The COVID-19 health crisis highlights the need for primary health care at the center of health systems to ensure continuity of care for all. A strong primary health care system, organized in multiple disciplines, integrated with community health centers, digitalization, and functioning with well-designed incentive mechanisms, contributes to an effective health system response.
The pandemic has imposed unprecedented levels of psychological stress on health workers who have spent long hours in high-demand environments, living in constant anxiety of disease contamination while away from family and enduring societal stigma. Before the emergence of COVID-19, medical personnel was already at a heightened risk of suicide.
The COVID-19 pandemic has awakened us to the critical role that health workers play in relieving pain and saving lives. The pandemic has also underlined the importance of protecting health professionals in maintaining a functional health system and society.
The World Health Organization urges governments and healthcare providers at the local level to take steps to protect health workers. These include actions to safeguard health workers from maltreatment, improve their mental health, secure them from physical and biological risks, develop national health worker safety programs, and link safety policies to current patient safety regulations.
Actions to Increase Health Worker and Patient Safety
Facilitate cooperation between patient safety and health worker safety policies and procedures:
- Incorporate health and safety skills in patient safety into training and education programs for all levels of health personnel.
- Incorporate health worker and patient safety measures into health care accreditation and certification requirements.
- Integrate incident reporting and learning systems for staff and patient safety.
- Create integrated parameters for patient safety, health worker safety, and quality of care metrics, and incorporate them into the health information system.
Establish and implement national occupational health and safety programs for health workers
- Review and improve national occupational health and safety legislation to ensure that all health workers have statutory security for their health and safety at work.
- Create occupational health and safety standards, policies, and codes of practice.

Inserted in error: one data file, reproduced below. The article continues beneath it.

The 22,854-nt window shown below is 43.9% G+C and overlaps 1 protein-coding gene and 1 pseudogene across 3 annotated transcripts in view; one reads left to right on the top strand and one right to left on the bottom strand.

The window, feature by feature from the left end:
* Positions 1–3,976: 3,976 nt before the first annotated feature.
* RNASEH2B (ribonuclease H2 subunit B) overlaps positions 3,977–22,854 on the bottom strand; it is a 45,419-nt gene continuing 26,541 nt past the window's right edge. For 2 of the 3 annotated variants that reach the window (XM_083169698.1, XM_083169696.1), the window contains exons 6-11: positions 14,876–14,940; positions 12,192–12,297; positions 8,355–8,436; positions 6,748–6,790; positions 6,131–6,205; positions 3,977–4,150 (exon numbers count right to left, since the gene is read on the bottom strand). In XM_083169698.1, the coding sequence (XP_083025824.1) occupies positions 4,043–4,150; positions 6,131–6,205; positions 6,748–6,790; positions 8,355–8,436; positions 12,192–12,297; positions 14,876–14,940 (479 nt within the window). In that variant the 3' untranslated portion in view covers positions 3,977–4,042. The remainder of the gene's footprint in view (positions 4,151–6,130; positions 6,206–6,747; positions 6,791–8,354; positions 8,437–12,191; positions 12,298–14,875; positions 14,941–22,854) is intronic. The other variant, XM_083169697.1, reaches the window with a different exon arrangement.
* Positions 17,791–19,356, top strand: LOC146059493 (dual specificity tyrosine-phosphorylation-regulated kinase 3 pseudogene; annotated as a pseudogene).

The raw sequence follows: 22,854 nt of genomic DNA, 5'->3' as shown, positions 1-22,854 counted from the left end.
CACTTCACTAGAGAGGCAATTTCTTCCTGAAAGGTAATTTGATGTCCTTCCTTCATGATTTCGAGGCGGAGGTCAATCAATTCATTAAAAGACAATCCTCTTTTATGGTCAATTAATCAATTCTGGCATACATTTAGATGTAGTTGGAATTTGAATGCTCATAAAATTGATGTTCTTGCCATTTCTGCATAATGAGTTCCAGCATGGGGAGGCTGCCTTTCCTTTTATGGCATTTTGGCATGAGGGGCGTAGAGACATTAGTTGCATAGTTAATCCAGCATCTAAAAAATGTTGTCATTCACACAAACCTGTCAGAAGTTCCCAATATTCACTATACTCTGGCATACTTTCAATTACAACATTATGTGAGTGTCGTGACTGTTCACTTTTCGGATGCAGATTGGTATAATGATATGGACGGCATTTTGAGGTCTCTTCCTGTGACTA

- Improve multisectoral collaboration on health worker and patient safety by integrating proper worker and management participation, including gender, diversity, and all occupational groups.
Strengthen Mental Health and Psychological Well-being
- Establish procedures to guarantee that deployments are reasonable and fair in terms of duration, work days, rest breaks, and bureaucratic procedures on health personnel.
- Define and maintain acceptable levels of safety personnel in healthcare institutions.
- Provide insurance coverage for job-related risks, particularly for those working in high-risk localities.
- Give health workers access to mental health and social support services, such as guidance on work-life balance and risk management and prevention.
Keep Health Care Personnel Safe from Physical and Biological Risks
- Ensure minimum patient safety, disease prevention, and control, and workplace safety standards are implemented in all healthcare facilities.
- Ensure the availability of personal protection equipment (PPE) in adequate numbers, proper fit, and acceptable quality at all times.
- Maintain an adequate buffer stock of PPE on-site. Ensure enough training on the proper use of PPE and safety precautions is provided.
- Ensure all healthcare facilities have basic environmental services such as water, hygiene, sanitation decontamination, and good ventilation.
- Provide enough resources to protect healthcare employees from injuries and dangerous chemical and radiation exposure.
- Ensure that all health workers at risk are immunized against all vaccine-preventable infections and that health workers have priority access to newly licensed and accessible vaccines during an emergency response.